Fun fact, I actually had awful charlie horses during my pregnancy and was eating bananas like crazy. When I talked to my OB he suggested upping my magnesium intake to help with the cramps. I had no clue. I assumed I needed more potassium. 

If you struggle with migraines magnesium is a GREAT vitamin to help improve those issues.

Choline – 400 mg a day is recommended for expecting mothers

 Choline is great for overall development of the baby that is sometimes forgotten. You can get it from meat sources like beef liver, animal protein, fish, you can also get it from eggs, nuts, cauliflower, broccoli, and of course other leafy greens, dairy, and whole grain.Liver and again sardines are great for colein and so are leafy greens. 

Calcium – 1000 mg during pregnancy

Dairy isn’t always feasible for people due to intolerances, or just not loving milk in general. Some of the more common foods containing calcium are milk, cheese and yogurt. However there are also some less common foods too that provide a great source of calcium that is needed as well. You can get calcium from fortified orange juice, fortified milk alternatives, like almond, soy, or cashew milk, and leafy greens also provide a great addition to those foods high in calcium.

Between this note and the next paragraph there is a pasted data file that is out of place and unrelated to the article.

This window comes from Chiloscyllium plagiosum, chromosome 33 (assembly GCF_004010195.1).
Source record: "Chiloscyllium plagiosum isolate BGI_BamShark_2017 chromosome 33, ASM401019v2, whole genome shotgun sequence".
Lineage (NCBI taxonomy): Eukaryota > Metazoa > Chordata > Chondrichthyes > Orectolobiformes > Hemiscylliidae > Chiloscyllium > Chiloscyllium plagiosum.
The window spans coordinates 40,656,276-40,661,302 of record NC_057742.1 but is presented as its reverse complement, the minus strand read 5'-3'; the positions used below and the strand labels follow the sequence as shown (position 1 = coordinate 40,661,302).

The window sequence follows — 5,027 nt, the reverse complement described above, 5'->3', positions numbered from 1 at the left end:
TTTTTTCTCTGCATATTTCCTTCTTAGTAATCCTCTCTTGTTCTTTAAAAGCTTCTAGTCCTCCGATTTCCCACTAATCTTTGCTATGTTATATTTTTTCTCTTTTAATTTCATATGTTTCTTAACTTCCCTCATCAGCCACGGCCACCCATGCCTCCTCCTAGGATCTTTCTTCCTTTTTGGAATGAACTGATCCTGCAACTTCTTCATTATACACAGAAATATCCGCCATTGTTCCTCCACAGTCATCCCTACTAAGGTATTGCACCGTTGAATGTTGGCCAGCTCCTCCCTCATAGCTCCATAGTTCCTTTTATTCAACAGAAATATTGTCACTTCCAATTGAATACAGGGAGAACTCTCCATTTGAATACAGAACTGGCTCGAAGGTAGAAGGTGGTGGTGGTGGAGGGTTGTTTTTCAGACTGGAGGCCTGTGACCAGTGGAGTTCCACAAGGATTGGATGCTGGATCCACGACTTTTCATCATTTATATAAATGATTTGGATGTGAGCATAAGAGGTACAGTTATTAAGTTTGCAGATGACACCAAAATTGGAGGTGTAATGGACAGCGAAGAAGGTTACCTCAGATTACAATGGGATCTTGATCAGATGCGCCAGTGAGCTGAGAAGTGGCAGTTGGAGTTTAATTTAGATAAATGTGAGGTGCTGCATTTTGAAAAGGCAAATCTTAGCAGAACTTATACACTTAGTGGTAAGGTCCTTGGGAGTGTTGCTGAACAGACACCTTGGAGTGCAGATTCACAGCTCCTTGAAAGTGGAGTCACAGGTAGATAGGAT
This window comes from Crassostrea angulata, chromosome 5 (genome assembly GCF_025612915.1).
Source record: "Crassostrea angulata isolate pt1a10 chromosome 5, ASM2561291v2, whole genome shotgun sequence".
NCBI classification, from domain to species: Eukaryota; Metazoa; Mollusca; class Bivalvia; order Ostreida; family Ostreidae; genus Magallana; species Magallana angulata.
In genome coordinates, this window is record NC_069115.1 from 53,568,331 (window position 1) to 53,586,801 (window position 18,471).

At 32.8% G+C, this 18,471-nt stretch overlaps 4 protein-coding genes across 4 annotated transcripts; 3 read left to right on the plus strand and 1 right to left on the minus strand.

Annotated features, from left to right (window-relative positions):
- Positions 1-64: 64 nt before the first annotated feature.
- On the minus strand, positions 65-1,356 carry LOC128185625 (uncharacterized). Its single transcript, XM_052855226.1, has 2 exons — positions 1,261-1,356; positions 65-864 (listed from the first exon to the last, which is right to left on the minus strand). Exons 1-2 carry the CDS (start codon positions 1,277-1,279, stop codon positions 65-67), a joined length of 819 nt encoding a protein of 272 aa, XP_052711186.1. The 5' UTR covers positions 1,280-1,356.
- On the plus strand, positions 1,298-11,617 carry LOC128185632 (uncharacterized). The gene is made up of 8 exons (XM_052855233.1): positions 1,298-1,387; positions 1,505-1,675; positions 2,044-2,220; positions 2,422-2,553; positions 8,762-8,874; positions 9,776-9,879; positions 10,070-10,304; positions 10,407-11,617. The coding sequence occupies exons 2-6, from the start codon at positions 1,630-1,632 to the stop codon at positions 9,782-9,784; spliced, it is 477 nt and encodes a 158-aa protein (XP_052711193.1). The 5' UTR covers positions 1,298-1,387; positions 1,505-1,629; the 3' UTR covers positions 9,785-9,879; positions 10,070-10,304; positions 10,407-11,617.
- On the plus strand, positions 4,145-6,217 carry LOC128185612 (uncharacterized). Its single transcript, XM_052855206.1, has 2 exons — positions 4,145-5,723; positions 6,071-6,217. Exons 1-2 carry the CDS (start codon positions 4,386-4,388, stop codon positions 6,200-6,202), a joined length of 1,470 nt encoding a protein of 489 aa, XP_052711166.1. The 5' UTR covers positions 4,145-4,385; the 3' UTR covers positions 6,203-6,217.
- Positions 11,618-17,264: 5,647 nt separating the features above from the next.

Vitamin B122.2 mcg a day while pregnant, which is up from 2.0 mcg a day prior to pregnancy

B12’s are important during pregnancy for energy especially while going through all those different hormonal changes. You can get B12 from almost any animal product, including, meat, eggs, fish, and dairy. Plant based options for B12 include fortified plant milk, fortified cereals, and nutritional yeast.

Iodine paired with selenium- 220 mg a day (up from 150 mg when not pregnant)